Concord's mills transformed to house local artists and small businesses
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CONCORD -- Some of Concord's historic buildings are giving new opportunities to artists and small businesses. The Warren C. Coleman mill and the city's first water works building date back nearly a century. But the once vacant industrial spaces are now housing the work of North Carolina artists and small businesses owners.
Inside the old Warren C. Coleman mill in Concord, a place with a storied history of success lays a new story of success for Randall Talbert.
"We do Volkswagen restoration, new and late model German automobile repair," said Talbert.
Talbert has been running his business, Uwharrie European, for two years. He says when he moved it to the Coleman Mill earlier this year, business grew dramatically.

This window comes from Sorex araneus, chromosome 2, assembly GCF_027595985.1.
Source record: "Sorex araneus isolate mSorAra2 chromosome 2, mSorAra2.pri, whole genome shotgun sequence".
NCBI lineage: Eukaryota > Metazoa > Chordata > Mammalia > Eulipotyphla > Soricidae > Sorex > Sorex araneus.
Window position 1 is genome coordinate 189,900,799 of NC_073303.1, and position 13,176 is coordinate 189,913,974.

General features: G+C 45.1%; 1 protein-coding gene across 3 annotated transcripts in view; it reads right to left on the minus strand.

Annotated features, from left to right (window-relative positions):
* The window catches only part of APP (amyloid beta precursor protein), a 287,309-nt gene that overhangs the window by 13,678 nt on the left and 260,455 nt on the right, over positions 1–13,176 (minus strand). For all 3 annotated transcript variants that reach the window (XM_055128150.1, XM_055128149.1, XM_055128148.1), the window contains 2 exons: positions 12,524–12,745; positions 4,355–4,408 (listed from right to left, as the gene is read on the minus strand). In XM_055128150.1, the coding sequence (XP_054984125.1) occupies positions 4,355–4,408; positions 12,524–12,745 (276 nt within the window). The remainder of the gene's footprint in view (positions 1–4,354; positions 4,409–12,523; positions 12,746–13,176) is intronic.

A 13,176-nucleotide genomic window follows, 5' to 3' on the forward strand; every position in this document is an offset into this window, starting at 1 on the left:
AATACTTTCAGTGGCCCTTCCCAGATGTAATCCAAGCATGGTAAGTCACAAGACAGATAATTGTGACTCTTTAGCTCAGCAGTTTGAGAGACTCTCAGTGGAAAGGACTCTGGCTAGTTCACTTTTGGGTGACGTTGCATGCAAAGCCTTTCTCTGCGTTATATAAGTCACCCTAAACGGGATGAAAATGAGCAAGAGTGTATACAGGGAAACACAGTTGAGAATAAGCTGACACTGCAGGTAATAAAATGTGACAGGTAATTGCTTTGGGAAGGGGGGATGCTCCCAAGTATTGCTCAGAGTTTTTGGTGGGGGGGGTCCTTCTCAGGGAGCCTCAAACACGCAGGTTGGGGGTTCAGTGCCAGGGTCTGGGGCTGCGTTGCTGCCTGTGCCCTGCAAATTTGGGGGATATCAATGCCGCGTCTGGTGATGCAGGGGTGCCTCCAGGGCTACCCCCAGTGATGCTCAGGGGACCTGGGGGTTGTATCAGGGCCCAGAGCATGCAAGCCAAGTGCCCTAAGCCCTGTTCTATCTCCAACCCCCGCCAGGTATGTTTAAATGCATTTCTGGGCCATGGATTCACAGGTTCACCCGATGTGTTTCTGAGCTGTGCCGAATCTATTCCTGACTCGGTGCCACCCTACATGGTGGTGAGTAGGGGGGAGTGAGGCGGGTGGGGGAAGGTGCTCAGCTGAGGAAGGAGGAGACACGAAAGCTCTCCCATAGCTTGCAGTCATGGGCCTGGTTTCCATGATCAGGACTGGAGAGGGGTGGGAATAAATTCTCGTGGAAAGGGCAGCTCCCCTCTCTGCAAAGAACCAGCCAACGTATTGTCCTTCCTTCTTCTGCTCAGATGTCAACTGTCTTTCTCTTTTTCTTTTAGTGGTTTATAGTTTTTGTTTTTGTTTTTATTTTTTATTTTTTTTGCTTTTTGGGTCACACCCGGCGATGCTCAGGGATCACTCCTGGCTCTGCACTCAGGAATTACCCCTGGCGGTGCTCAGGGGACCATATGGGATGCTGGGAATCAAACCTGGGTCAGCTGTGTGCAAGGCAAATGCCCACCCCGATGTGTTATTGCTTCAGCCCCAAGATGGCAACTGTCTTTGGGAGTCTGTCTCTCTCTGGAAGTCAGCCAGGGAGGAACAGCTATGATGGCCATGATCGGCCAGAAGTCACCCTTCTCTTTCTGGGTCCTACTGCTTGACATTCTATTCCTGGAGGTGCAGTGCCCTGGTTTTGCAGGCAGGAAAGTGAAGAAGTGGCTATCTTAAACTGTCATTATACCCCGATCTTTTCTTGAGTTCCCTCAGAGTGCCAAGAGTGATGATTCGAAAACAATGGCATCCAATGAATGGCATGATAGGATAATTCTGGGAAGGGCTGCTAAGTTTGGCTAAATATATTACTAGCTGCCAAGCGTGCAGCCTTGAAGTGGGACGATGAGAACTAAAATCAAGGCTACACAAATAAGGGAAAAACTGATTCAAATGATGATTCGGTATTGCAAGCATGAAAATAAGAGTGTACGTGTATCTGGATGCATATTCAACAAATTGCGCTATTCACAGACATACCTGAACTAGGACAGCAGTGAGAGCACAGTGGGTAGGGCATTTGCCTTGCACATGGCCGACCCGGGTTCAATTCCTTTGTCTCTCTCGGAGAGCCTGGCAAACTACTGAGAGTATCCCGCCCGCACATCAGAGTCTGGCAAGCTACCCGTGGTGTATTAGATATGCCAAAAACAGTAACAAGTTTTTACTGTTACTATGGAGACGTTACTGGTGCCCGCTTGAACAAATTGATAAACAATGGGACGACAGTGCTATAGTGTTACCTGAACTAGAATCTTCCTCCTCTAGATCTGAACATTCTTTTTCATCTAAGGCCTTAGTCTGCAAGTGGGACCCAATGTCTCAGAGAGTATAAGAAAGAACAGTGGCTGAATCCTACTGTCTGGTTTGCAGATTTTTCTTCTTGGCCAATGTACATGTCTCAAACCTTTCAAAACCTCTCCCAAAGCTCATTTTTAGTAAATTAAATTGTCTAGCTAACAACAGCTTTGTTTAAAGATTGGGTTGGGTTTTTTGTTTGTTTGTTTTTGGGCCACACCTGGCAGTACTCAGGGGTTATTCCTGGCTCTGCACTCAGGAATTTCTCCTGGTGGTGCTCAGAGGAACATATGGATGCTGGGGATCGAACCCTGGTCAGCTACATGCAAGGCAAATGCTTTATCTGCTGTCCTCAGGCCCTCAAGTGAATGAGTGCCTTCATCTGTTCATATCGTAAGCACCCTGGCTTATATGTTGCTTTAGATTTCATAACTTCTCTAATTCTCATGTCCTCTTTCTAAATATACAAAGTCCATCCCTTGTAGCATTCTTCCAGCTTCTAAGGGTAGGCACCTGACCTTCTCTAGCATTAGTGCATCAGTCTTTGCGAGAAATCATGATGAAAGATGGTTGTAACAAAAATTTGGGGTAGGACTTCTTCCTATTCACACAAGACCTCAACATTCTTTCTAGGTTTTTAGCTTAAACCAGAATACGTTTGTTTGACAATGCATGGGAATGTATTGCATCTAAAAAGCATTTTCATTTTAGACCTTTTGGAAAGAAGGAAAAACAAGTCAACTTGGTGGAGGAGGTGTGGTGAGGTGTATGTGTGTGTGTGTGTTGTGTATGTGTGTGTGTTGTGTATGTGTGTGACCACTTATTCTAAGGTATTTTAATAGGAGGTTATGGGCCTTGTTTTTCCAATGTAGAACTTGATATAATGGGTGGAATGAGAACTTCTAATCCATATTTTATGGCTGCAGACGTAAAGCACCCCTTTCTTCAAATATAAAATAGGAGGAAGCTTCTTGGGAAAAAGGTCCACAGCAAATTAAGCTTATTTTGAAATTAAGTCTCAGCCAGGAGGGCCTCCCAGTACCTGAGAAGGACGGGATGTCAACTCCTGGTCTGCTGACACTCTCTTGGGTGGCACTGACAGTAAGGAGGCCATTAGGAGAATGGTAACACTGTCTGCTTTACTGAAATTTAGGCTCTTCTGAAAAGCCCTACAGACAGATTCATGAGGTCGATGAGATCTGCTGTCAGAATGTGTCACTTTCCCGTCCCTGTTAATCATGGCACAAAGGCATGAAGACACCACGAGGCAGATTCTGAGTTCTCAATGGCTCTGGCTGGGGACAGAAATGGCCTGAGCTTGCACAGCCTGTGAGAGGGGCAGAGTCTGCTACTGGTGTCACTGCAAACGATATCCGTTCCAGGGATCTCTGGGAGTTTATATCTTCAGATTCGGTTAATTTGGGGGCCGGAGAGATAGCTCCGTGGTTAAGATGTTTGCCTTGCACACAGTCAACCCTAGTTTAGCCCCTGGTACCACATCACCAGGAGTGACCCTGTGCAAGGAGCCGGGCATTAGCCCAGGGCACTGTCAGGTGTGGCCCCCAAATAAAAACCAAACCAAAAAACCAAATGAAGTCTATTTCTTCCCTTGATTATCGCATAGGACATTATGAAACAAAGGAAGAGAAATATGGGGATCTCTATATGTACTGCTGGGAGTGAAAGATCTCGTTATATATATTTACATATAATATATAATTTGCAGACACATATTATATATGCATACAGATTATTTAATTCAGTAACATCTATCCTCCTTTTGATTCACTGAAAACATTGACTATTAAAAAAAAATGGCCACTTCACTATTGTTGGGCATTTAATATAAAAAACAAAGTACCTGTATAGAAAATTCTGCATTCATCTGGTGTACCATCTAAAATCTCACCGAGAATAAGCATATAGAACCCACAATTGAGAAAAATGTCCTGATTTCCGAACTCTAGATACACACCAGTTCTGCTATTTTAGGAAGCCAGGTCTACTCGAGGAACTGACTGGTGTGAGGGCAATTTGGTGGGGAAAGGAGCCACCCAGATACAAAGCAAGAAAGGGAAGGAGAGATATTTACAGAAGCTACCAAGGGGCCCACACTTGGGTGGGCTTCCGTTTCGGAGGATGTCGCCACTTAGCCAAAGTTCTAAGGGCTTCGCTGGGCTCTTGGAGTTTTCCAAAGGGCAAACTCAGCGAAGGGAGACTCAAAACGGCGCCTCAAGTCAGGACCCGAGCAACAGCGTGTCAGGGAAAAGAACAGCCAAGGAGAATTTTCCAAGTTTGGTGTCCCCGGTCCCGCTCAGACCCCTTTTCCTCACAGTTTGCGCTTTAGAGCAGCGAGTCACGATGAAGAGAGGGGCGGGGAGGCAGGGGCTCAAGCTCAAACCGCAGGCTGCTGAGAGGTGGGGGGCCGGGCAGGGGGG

"When we moved here in March I watched my business double or triple," said Talbert.
The mill was the first African American owned and operated textile mill in the U.S., started by Warren C. Coleman.
Now a portion of the almost 100,000 square feet is creating opportunities for Shirley Jackson as well. She's starting up an artisan mall called Funkie Junke.
"We currently have space available for approximately 150 vendors, so we're looking at this being an all handmade or crafted mall that's very unique and one of a kind," said Jackson.
"There are sites all over Concord and really all over the country that are just waiting to be reused," said Steve Osborne, Deputy Director of the city’s Planning Department.
Another one of those sites is Clearwater in Concord's Gibson neighborhood. It was the city's first water treatment plant nearly a century ago.
"There's much more demand than we have space," said Osborne.
Artists like Sunya Folayan say the affordable rent at the former plant draws them from places like Charlotte's NoDa area.
"The property values just went so high it was just hard for artists to stay," said Folayan.